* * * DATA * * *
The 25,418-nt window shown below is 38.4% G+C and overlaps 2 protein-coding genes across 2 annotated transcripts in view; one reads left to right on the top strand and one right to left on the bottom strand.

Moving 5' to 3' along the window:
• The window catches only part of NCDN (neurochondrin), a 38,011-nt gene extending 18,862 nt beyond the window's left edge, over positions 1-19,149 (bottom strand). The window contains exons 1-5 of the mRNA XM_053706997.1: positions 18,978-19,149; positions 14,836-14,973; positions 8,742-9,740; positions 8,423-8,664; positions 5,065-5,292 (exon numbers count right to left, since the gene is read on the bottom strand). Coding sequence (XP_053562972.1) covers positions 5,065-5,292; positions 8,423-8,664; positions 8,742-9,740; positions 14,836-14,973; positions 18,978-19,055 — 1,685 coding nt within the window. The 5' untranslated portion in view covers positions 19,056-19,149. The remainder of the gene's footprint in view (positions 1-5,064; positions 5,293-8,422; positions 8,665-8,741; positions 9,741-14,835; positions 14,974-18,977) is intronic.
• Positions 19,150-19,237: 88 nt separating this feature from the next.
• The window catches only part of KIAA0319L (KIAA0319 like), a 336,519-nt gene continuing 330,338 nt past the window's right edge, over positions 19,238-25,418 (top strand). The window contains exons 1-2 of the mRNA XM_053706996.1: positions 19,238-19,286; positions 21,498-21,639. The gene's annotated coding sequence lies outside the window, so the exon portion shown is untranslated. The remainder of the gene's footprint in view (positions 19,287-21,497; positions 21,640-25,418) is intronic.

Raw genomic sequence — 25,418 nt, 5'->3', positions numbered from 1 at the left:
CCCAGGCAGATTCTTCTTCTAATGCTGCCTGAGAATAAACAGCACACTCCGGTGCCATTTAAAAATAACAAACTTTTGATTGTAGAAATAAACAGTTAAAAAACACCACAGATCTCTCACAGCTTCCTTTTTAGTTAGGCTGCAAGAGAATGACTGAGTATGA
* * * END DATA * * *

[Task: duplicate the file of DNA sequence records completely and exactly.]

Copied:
The 25,418-nt window shown below is 38.4% G+C and overlaps 2 protein-coding genes across 2 annotated transcripts in view; one reads left to right on the top strand and one right to left on the bottom strand.

Moving 5' to 3' along the window:
• The window catches only part of NCDN (neurochondrin), a 38,011-nt gene extending 18,862 nt beyond the window's left edge, over positions 1-19,149 (bottom strand). The window contains exons 1-5 of the mRNA XM_053706997.1: positions 18,978-19,149; positions 14,836-14,973; positions 8,742-9,740; positions 8,423-8,664; positions 5,065-5,292 (exon numbers count right to left, since the gene is read on the bottom strand). Coding sequence (XP_053562972.1) covers positions 5,065-5,292; positions 8,423-8,664; positions 8,742-9,740; positions 14,836-14,973; positions 18,978-19,055 — 1,685 coding nt within the window. The 5' untranslated portion in view covers positions 19,056-19,149. The remainder of the gene's footprint in view (positions 1-5,064; positions 5,293-8,422; positions 8,665-8,741; positions 9,741-14,835; positions 14,974-18,977) is intronic.
• Positions 19,150-19,237: 88 nt separating this feature from the next.
• The window catches only part of KIAA0319L (KIAA0319 like), a 336,519-nt gene continuing 330,338 nt past the window's right edge, over positions 19,238-25,418 (top strand). The window contains exons 1-2 of the mRNA XM_053706996.1: positions 19,238-19,286; positions 21,498-21,639. The gene's annotated coding sequence lies outside the window, so the exon portion shown is untranslated. The remainder of the gene's footprint in view (positions 19,287-21,497; positions 21,640-25,418) is intronic.

Raw genomic sequence — 25,418 nt, 5'->3', positions numbered from 1 at the left:
CCCAGGCAGATTCTTCTTCTAATGCTGCCTGAGAATAAACAGCACACTCCGGTGCCATTTAAAAATAACAAACTTTTGATTGTAGAAATAAACAGTTAAAAAACACCACAGATCTCTCACAGCTTCCTTTTTAGTTAGGCTGCAAGAGAATGACTGAGTATGA